A hypermedia database is a computer information retrieval system that allows a user to access and work on audio-visual recordings, text, graphics and photographs of a stored subject. The World Wide Web is a perfect example of a hypermedia database.
The Web is a type of hypermedia database because it provides results for all available media of a phenomenon. For example, if a user types the word "vehicle" on a search engine, it gives results of various media that "vehicle" falls under. Records of items are stored according to the subject of the file. A hypermedia database may also provide hyperlinks to additional information regarding a specified subject. The biggest advantage of hypermedia databases as compared to traditional databases is that documents are accessed via organized links. Examples of hypermedia database products in today’s market are Visual FoxPro and FileMaker Developer. These brands of software are excellent for creating business and management content. Software applications that are more directed to entertainment include Adobe Director, Adobe Flash, Macromedia Authorware and MatchWare Mediator.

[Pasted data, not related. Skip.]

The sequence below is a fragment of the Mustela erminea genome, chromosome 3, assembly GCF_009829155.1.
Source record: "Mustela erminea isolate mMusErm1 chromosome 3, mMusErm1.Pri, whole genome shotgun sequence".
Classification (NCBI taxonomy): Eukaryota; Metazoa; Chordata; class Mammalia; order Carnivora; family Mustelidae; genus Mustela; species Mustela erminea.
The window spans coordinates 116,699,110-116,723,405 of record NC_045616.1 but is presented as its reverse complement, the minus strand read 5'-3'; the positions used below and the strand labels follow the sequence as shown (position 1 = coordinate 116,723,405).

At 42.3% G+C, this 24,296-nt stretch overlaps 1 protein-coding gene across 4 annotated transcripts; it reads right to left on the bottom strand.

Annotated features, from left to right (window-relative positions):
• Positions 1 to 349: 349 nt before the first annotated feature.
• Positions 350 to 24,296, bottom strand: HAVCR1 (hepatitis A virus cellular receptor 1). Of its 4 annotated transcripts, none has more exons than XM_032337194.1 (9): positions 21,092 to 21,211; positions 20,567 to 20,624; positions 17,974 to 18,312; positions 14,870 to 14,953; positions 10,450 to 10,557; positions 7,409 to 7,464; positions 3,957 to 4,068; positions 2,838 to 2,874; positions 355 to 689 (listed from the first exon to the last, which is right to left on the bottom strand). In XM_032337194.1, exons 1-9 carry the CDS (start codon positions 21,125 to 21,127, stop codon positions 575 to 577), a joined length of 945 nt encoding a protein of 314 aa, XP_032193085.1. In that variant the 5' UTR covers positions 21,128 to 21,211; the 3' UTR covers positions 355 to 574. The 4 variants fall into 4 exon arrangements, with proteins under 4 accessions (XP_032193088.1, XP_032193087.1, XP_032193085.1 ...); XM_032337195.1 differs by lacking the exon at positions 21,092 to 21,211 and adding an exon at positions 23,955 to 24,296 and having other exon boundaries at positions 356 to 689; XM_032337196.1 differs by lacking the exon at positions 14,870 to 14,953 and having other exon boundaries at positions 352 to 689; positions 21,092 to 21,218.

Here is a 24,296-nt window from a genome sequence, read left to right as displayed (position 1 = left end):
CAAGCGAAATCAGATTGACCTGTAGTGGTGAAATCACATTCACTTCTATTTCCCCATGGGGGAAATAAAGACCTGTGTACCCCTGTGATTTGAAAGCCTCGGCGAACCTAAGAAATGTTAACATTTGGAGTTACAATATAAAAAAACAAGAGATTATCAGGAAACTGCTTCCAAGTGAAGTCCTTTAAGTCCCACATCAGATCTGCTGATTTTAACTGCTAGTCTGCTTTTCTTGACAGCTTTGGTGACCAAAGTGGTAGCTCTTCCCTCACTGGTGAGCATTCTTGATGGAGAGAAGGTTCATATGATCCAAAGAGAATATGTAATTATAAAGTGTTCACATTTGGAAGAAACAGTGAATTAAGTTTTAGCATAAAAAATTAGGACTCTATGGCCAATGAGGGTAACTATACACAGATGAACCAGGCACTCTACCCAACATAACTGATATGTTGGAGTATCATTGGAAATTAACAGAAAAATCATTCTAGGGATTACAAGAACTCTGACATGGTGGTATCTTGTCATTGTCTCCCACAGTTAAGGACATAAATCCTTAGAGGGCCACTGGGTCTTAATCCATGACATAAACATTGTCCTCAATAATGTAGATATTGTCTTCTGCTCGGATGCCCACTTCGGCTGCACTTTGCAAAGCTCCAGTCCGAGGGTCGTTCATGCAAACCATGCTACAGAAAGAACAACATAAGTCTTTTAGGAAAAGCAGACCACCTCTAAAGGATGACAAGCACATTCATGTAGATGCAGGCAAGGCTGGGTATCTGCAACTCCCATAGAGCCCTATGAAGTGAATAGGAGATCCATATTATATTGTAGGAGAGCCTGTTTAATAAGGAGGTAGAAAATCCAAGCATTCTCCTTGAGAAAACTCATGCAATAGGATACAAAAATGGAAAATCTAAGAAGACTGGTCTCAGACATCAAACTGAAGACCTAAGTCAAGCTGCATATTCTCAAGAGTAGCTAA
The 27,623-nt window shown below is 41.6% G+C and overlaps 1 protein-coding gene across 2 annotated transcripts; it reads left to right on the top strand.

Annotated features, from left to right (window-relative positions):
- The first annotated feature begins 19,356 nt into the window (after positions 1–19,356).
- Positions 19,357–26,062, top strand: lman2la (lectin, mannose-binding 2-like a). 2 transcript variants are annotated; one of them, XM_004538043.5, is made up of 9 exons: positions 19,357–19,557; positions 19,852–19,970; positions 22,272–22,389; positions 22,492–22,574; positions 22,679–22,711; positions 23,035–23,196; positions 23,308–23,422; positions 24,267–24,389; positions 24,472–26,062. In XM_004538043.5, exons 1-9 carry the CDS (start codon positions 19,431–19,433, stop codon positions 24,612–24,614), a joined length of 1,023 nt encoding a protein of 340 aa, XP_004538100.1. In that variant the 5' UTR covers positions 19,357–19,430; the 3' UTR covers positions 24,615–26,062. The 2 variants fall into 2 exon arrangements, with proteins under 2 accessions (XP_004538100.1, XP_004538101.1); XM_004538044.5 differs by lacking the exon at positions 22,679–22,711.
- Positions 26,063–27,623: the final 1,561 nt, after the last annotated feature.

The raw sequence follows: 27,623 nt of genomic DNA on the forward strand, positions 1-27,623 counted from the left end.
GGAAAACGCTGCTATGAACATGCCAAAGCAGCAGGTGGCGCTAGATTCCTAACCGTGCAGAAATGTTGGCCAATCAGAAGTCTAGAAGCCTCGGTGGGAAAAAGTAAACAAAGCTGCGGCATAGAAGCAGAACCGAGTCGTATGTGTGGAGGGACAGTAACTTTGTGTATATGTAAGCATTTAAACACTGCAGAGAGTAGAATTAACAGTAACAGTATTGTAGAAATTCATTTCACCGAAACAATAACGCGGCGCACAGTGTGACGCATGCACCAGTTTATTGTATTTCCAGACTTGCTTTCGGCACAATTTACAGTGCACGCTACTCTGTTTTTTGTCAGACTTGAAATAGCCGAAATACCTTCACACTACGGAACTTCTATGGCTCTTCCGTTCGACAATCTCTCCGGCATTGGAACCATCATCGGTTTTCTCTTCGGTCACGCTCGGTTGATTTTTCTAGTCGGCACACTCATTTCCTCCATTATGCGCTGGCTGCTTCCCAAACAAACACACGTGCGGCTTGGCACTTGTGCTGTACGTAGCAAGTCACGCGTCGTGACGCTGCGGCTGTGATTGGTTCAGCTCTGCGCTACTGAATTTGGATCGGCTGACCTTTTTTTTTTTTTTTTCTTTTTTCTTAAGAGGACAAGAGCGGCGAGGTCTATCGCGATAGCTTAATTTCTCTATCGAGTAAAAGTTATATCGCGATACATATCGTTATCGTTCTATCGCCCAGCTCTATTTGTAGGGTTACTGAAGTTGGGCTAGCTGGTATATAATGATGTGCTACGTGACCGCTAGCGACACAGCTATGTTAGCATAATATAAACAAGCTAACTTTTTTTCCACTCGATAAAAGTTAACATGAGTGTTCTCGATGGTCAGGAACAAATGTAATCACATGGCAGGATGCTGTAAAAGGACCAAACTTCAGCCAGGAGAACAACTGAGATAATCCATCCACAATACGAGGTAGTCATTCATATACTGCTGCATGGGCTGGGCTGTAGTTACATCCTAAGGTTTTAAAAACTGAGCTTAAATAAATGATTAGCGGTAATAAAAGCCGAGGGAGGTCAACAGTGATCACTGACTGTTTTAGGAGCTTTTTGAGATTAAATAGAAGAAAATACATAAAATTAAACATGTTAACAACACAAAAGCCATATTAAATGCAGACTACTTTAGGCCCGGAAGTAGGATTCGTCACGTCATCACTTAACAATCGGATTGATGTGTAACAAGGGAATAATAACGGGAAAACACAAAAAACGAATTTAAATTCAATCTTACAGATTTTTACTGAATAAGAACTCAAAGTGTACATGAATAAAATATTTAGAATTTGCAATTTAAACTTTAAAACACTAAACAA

In a learning environment, a hypermedia database offers students great control of their environments. For example, the idea has been used for learning foreign languages. A user clicks on a word and listens to an audio of the word’s pronunciation. The database can also provide animation, images and video for the student to better understand the foreign word.